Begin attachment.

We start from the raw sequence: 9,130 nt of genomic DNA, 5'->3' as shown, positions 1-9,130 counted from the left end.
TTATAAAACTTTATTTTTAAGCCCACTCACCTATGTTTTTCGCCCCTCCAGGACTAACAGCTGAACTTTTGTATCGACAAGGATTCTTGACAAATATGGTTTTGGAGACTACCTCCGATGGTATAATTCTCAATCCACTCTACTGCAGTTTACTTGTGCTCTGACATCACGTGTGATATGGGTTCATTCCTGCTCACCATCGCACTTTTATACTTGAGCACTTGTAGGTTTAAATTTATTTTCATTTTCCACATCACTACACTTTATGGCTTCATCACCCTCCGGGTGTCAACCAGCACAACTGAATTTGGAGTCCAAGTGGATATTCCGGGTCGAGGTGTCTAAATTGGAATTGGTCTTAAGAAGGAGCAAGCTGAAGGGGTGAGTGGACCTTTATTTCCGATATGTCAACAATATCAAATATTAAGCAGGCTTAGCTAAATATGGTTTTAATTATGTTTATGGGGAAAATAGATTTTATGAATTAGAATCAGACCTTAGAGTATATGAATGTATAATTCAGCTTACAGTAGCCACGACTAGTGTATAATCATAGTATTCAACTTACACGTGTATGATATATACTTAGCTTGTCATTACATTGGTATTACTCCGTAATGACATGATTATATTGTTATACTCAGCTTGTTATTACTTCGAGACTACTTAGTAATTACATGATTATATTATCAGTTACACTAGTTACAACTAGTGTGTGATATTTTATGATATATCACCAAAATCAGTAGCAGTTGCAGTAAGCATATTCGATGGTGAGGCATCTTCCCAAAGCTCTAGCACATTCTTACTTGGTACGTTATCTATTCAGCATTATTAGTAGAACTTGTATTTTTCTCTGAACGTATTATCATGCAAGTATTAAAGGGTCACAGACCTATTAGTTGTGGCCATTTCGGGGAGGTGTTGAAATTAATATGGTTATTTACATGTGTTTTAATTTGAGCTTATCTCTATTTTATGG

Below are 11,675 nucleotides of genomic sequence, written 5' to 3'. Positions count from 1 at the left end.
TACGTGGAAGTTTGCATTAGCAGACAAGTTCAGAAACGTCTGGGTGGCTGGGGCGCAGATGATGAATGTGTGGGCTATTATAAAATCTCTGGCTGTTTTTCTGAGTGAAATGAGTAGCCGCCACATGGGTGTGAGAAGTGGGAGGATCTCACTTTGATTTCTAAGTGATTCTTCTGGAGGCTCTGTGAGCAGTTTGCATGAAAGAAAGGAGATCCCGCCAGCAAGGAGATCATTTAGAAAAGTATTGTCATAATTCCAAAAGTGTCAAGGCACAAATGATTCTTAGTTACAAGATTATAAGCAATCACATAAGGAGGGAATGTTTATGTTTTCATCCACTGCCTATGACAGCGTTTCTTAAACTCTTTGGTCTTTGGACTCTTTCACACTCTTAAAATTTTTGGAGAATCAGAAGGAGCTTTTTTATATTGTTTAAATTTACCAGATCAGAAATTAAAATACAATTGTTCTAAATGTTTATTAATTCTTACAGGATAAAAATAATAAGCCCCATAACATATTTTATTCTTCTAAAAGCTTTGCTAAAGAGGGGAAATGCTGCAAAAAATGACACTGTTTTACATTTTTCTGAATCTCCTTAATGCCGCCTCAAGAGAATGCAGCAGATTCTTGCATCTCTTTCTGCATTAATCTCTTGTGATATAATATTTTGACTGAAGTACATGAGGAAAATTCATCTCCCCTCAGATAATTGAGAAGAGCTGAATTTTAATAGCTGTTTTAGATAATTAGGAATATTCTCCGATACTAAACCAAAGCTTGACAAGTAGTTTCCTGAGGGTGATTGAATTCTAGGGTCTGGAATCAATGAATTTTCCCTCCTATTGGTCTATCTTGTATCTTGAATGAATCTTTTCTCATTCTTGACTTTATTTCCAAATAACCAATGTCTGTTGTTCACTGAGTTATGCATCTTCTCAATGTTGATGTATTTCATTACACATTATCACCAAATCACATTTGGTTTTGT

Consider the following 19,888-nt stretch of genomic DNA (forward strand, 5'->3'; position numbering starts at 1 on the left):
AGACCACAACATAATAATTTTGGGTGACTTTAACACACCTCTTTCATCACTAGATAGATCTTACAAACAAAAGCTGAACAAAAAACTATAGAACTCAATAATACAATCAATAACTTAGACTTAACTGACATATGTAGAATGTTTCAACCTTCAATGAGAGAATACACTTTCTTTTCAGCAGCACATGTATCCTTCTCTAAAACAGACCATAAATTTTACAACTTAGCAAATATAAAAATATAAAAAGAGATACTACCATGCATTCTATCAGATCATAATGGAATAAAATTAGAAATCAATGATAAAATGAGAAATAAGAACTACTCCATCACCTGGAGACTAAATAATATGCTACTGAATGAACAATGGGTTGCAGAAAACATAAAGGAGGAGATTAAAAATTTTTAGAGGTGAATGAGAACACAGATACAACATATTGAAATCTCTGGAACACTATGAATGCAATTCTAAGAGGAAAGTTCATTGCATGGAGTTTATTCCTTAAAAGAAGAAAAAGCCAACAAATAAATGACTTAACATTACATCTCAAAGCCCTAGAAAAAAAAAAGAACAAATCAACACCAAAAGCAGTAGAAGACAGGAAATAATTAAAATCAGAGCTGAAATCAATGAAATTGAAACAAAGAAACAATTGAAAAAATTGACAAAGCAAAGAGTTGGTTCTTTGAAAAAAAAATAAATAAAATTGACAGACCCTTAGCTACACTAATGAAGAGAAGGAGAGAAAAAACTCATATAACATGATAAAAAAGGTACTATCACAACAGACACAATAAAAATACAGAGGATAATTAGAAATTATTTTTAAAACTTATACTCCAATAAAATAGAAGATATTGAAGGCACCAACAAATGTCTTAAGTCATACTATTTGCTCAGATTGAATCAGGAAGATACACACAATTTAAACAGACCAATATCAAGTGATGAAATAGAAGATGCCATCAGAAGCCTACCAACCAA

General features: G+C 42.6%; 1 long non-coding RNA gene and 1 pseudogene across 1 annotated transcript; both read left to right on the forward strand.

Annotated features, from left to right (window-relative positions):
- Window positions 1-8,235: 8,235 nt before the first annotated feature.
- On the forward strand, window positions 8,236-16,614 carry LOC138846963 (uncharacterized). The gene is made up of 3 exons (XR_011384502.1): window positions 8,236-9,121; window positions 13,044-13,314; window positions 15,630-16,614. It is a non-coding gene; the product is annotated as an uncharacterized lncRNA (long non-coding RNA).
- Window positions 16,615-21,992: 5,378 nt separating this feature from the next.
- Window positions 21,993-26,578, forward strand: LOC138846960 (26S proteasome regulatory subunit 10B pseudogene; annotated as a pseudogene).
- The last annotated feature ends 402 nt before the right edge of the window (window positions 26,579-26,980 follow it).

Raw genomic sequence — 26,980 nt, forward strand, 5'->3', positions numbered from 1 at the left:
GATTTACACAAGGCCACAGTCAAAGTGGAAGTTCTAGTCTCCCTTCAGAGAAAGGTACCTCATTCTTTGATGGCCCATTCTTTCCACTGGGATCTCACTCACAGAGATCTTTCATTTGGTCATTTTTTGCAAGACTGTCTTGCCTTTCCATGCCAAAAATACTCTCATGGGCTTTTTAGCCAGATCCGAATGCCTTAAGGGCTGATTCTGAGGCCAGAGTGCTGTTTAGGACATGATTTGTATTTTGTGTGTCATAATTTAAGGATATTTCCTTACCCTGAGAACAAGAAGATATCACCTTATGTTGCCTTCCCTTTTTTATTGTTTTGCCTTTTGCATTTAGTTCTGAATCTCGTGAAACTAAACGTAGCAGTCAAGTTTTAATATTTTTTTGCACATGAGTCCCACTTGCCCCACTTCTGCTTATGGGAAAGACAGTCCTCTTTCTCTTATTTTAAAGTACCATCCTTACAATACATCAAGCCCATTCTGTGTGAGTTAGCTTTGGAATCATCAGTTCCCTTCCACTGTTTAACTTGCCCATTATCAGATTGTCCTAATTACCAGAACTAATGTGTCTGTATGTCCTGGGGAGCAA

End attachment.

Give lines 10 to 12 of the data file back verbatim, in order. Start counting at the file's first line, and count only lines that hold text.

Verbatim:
- On the forward strand, window positions 8,236-16,614 carry LOC138846963 (uncharacterized). The gene is made up of 3 exons (XR_011384502.1): window positions 8,236-9,121; window positions 13,044-13,314; window positions 15,630-16,614. It is a non-coding gene; the product is annotated as an uncharacterized lncRNA (long non-coding RNA).
- Window positions 16,615-21,992: 5,378 nt separating this feature from the next.
- Window positions 21,993-26,578, forward strand: LOC138846960 (26S proteasome regulatory subunit 10B pseudogene; annotated as a pseudogene).